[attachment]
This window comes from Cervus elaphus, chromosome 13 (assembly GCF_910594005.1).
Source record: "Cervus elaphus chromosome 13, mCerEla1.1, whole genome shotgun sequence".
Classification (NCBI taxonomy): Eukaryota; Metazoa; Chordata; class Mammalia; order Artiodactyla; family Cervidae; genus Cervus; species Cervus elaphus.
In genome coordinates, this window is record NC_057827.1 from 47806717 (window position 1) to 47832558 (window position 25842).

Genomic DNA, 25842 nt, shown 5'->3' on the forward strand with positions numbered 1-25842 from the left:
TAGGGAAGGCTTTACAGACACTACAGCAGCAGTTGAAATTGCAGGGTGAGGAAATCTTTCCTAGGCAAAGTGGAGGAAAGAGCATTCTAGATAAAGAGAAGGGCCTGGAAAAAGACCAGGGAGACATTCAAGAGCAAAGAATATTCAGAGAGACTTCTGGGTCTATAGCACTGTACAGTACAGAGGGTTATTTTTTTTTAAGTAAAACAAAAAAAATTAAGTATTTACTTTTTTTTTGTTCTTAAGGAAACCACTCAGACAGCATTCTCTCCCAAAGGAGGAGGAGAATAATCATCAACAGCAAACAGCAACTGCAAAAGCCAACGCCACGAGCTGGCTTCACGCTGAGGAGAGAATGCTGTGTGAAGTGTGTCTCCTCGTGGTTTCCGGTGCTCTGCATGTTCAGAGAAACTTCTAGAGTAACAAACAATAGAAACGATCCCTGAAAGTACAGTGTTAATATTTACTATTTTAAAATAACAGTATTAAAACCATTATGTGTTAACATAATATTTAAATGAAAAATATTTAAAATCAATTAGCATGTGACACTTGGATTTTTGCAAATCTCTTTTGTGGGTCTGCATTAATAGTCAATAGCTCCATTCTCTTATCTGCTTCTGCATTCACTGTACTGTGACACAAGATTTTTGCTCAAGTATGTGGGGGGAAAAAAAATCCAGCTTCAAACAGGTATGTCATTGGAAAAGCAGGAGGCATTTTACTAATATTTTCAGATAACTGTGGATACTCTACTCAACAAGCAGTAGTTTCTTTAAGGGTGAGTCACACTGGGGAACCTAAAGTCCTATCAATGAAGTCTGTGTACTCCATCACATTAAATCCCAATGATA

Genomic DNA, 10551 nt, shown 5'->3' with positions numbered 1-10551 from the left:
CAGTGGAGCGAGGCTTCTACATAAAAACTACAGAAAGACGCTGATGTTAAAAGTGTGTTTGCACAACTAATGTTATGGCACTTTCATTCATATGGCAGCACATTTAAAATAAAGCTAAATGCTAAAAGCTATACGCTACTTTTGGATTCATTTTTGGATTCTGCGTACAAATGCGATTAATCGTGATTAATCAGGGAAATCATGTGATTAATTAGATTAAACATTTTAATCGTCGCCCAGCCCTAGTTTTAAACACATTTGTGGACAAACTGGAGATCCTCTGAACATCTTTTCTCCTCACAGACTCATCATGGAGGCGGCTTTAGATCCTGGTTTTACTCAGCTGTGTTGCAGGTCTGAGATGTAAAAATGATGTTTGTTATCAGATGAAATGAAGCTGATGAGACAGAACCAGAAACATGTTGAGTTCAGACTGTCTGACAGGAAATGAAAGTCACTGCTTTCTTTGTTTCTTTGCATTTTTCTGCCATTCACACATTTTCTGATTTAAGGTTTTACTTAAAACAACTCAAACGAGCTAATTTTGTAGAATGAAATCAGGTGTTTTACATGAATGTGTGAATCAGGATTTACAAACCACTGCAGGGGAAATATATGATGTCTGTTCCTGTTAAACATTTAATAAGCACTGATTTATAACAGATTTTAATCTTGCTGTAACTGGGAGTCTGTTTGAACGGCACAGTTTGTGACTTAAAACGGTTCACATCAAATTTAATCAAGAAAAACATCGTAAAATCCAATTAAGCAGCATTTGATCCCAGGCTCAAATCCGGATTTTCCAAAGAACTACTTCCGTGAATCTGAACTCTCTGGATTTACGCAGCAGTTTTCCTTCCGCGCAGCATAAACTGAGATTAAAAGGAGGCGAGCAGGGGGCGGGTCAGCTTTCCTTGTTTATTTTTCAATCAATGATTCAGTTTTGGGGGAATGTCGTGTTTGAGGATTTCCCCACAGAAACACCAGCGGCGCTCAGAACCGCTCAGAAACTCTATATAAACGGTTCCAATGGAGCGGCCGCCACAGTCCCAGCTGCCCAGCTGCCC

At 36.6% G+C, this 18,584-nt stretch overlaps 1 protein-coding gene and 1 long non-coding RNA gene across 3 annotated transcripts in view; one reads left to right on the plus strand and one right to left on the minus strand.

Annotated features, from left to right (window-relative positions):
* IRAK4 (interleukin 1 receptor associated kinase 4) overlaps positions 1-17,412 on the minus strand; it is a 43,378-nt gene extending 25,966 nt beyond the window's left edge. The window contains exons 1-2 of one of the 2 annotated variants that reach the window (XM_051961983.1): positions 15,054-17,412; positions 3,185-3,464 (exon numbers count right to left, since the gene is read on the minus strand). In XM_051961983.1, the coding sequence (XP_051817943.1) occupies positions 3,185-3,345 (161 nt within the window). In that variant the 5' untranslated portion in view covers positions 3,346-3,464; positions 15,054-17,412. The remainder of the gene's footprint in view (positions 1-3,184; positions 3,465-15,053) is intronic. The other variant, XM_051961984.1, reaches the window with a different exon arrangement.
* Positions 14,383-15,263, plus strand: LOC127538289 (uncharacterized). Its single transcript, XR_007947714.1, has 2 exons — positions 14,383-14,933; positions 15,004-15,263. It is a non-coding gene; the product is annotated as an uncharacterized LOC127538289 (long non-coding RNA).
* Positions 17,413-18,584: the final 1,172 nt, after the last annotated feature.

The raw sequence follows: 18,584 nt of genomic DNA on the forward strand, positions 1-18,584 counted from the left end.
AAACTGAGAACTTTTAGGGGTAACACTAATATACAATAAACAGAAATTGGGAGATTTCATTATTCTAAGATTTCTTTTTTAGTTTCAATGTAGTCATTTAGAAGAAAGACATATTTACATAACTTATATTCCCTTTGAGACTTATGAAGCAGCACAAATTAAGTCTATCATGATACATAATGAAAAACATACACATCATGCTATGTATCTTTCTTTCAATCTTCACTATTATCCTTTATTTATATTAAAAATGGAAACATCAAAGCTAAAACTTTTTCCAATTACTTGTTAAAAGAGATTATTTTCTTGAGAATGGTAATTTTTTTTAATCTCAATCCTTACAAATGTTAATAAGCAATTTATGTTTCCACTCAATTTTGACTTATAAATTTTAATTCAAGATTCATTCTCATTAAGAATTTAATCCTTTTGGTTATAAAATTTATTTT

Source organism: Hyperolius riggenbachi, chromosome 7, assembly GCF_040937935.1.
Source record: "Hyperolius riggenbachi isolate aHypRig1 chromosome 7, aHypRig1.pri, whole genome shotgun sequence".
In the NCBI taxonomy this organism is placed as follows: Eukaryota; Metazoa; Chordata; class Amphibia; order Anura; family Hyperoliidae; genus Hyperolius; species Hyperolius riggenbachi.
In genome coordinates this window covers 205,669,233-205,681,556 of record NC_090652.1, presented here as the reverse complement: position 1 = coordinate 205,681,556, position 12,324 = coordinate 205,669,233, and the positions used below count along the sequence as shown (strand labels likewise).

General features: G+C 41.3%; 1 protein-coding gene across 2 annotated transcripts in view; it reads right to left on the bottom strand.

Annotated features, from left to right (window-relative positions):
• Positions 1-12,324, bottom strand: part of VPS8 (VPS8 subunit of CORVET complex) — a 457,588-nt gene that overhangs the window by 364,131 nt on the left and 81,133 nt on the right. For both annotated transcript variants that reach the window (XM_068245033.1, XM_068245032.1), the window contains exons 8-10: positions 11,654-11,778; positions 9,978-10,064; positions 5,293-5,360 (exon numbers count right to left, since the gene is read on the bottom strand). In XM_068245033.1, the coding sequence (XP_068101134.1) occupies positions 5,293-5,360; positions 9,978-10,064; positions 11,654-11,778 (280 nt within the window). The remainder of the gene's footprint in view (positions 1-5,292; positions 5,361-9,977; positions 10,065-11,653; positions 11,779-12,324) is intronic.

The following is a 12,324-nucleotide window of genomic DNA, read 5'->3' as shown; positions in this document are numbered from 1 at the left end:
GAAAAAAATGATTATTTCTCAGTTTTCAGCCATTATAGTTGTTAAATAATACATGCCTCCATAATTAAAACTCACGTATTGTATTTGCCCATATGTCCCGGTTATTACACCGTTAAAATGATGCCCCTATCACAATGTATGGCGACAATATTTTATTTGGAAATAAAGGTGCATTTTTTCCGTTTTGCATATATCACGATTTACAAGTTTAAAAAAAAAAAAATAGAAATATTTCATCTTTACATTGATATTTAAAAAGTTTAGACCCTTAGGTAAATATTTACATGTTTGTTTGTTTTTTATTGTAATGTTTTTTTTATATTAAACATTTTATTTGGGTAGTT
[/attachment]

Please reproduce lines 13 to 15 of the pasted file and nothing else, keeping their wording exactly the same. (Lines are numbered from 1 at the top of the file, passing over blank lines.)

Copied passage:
* Positions 17,413-18,584: the final 1,172 nt, after the last annotated feature.

The raw sequence follows: 18,584 nt of genomic DNA on the forward strand, positions 1-18,584 counted from the left end.
AAACTGAGAACTTTTAGGGGTAACACTAATATACAATAAACAGAAATTGGGAGATTTCATTATTCTAAGATTTCTTTTTTAGTTTCAATGTAGTCATTTAGAAGAAAGACATATTTACATAACTTATATTCCCTTTGAGACTTATGAAGCAGCACAAATTAAGTCTATCATGATACATAATGAAAAACATACACATCATGCTATGTATCTTTCTTTCAATCTTCACTATTATCCTTTATTTATATTAAAAATGGAAACATCAAAGCTAAAACTTTTTCCAATTACTTGTTAAAAGAGATTATTTTCTTGAGAATGGTAATTTTTTTTAATCTCAATCCTTACAAATGTTAATAAGCAATTTATGTTTCCACTCAATTTTGACTTATAAATTTTAATTCAAGATTCATTCTCATTAAGAATTTAATCCTTTTGGTTATAAAATTTATTTT